The fact that “luxury” can have each of these three meanings is a source of much confusion. Since the word “luxury” is fashionable, its use is largely abused, especially by companies that do not in fact follow the rules of the luxury strategy. Coach, for instance, introduces its home page with a bold headline, “The look of luxury,” thereby acknowledging that, although it has an appearance of luxury, it is not a real luxury product. Going one step further, one can say that it is because luxury is a sector, driven by obligations of growth and profitability, that many of its co-opted members have no other choice than to delocalize their production. They rationalize it by invoking the excellent quality of the work now done in China, but the real reason for this delocalization is that they cannot grow and increase their profitability by raising their retail prices. Instead, they are increasing their profitability by reducing their cost of goods. In the luxury business model, one grows by continuously raising the average price. This is the only way for a brand to keep on being the dream of the wealthy and of all those consumers who, although not as wealthy, want to buy a part of the former’s life style. But this business model is exacting. Many companies cannot follow it anymore and prefer to discontinue a luxury strategy, without saying it explicitly, in favor of another business model, for instance that of fashion or that of premium brands.
Luxury brand building is about building incomparability
The luxury business model aims at creating incomparability, which grants freedom to set one’s own prices. In contrast, in all other business models, prices are set while taking the competition’s prices into account.
How does one create incomparability and the price insensitivity that follows? Incomparability is created by moving away from tangible elements of comparison and focusing on concepts such as art and religion – intangibles that elevate people.
Certainly, incomparability should also have a rational basis. Luxury brands put forth their rare ingredients, rare production, the unique talents of the brand’s craftsmen, the time it takes one person to sew a Kelly bag, or the time a Royal Salute whisky stays in the barrel (21 years minimum). But the economics of singularities (Karpik and Scott, 2010) that apply to famous Bordeaux Chateaux wines as well as to Management Consultancy prices are mostly due to the uniqueness and desire created by intangibles. The two major intangibles are time and provenance. That date of birth, heritage, and legend are one essence of luxury is acknowledged by the relentless attempt by many recent brands to simulate it. Thus, Ralph Lauren is very successful in making everybody forget that it is a recently-invented life style brand (1968), the fruit of a business genius named Ralph Lifshitz. The whole atmosphere within Ralph Lauren’s flagship stores and the many black and white photographs on the walls are designed to create the illusion of a brand that already existed at the time of the Great Gatsby, Cary Grant, and the early Hollywood golden era. This halo of privileged life is leveraged to sell the Ralph Lauren Polo line at a premium price, even though much of it is made in China at low cost. Nevertheless, these products are sold in flagship stores that look like mansions in the hearts of the world’s capital cities.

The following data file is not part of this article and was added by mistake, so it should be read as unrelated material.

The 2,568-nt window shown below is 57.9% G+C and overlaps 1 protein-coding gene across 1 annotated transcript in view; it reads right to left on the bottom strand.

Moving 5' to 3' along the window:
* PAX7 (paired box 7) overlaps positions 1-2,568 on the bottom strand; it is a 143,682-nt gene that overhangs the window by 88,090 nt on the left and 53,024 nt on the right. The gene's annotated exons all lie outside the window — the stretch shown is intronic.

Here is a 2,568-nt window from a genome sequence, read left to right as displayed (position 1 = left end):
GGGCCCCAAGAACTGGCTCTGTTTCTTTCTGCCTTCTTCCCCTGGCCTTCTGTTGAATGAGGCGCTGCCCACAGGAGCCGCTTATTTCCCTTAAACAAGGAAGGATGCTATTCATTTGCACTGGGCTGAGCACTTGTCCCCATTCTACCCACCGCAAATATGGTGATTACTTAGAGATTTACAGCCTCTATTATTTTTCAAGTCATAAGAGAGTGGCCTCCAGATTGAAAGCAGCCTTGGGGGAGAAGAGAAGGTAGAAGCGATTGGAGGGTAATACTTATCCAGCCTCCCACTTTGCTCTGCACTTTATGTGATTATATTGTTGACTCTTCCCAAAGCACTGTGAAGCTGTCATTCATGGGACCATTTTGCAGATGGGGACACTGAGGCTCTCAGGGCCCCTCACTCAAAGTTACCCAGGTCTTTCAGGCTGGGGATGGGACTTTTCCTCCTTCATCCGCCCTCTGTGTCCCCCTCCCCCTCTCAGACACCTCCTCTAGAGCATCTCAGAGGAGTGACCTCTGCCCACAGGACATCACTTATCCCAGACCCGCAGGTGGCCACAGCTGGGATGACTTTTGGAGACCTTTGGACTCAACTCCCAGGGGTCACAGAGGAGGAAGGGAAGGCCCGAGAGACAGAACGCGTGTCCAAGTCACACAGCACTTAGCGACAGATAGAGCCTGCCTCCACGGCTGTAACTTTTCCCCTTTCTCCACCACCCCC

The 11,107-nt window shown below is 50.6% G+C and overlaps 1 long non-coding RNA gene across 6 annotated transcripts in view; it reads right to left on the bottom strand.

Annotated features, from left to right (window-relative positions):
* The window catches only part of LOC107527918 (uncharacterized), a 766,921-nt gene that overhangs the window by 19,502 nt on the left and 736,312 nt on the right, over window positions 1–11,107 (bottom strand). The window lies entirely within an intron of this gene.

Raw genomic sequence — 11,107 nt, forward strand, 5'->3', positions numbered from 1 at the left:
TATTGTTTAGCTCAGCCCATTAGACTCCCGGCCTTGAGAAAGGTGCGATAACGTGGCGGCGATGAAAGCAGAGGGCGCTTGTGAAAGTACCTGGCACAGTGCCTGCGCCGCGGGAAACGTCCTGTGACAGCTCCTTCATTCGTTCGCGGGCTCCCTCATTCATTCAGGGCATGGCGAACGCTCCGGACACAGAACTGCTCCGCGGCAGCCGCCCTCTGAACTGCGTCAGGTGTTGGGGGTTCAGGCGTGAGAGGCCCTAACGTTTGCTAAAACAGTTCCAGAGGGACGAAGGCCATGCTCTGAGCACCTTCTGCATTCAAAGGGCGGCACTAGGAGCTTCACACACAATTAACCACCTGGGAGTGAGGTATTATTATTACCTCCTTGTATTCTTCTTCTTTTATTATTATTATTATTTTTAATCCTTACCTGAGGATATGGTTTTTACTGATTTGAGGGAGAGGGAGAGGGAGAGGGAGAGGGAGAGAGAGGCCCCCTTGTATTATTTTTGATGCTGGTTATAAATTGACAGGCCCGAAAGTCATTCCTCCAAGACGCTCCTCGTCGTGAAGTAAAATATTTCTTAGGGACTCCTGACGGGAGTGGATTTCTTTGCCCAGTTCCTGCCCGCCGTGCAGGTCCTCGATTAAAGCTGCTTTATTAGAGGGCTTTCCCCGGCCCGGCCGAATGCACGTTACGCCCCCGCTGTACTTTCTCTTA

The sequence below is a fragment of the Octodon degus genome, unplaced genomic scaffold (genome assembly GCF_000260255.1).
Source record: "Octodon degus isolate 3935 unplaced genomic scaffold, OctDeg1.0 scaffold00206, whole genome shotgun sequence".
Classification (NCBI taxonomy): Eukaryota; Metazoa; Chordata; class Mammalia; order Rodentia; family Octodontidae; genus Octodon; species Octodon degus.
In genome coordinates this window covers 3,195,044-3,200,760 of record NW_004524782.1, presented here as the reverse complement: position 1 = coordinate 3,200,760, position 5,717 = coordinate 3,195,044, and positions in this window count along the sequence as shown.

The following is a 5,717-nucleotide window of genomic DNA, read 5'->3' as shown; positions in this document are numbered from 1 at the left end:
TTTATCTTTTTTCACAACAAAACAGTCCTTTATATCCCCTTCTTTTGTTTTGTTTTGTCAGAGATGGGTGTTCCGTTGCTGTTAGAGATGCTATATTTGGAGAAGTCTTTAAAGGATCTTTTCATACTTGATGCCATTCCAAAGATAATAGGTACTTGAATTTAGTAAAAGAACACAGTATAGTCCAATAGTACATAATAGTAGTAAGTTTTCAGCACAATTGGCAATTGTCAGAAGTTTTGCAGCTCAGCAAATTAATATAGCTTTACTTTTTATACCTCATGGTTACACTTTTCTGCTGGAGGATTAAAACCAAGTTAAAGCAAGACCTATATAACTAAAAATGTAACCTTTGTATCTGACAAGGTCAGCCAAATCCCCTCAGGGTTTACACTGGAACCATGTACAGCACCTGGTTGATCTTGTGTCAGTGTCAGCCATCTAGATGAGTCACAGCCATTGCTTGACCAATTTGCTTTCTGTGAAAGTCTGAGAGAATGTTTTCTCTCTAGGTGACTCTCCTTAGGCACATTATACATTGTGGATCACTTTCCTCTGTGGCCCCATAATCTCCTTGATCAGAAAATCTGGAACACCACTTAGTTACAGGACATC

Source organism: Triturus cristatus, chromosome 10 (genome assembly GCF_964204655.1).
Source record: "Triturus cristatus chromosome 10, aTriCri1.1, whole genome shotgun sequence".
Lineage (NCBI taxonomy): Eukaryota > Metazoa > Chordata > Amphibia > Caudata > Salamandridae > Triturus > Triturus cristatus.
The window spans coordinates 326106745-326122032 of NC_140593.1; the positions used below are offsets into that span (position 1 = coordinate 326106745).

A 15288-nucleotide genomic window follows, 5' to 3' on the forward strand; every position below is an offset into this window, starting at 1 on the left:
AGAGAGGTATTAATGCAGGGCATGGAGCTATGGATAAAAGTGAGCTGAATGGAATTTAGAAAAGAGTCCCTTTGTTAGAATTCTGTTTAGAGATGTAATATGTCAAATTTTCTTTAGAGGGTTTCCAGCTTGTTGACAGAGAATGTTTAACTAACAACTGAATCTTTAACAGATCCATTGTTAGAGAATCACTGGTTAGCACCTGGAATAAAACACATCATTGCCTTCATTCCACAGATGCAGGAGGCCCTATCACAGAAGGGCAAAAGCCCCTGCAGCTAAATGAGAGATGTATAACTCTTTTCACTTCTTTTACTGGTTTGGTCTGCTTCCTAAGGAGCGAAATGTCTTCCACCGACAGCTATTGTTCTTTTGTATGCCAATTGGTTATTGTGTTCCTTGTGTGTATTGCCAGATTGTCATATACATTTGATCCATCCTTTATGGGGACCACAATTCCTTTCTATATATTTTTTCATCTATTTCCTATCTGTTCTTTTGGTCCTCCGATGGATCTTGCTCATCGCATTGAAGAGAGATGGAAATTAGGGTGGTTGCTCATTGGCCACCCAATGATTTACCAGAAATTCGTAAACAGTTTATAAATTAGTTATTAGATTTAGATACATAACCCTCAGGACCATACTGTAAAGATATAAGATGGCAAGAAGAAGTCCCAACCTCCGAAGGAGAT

Provenance is the second strong intangible pillar of luxury desire, for it builds uniqueness, mystery, magic, and non-comparability, and adds cachet. One should not forget that luxury is the by-product of art. Gifts are an important part of the luxury market. This is remotely reminiscent of the exchange of objects of art between the Emperor of China and the Kings of France and Italy. Luxury was the ambassador of the country from which it came.
“Some outsource agreements are not aimed at reducing costs, but rather at sustaining some rare local arts and savoir-faire. One should not forget that luxury is the by-product of art.”
An exception to the rule of provenance is when the homeland is not linked to an added value, or to a specific perceived skill. This is why Chanel or Louis Vuitton watches are made in Switzerland, but in their own exclusive factory. They are not outsourced or made under license. Similarly, if Hermès wants to launch a new shawl in rare cashmere wool, it might rely on the unique skills of the craftsmen themselves living in Kashmir. It already has such arrangements with Touaregs of the Sahara desert, Indians in Brazil, and artisans of Madagascar. This agreements are not aimed at reducing costs, but rather at sustaining some rare local arts and savoir-faire.
Do not confuse luxury, fashion, and premium business models
Luxury is a subjective concept. Many of us may disagree when interviewed about the perceived luxuriousness of a given brand. However, luxury as a business model has quite precise managerial implications. What are all the elements of the luxury business model? (see Kapferer & Basti en, 2009).
- full control of the value chain
- full control of the retail experience
- highly selective distribution
- one-to-one relationship with clients at retail level
- high level of personalized services
- high level of craftsmanship
- exceptional level of quality
- no licenses
- no super-sales, no promotions
- developing brand awareness well beyond the core target
- always increasing average prices
- strong involvement with arts
- beware of celebrities
This business model was empirically invented by those luxury brands which today are icons of the world’s desire (Vuitton, Hermès, Chanel, Ferrari, etc..). These brands grow by continually launching higher products – higher in creativity, quality, and price. Porsche’s turn around in the 1980s was achieved by the deletion of the many accessible lines (920, 924, 928). Remember, products are perceived as luxury specifically because some people cannot access them. Products for which this rule is not met should not be called luxury products, but rather premium stylish products, for instance, or designer brands, or mass-prestige.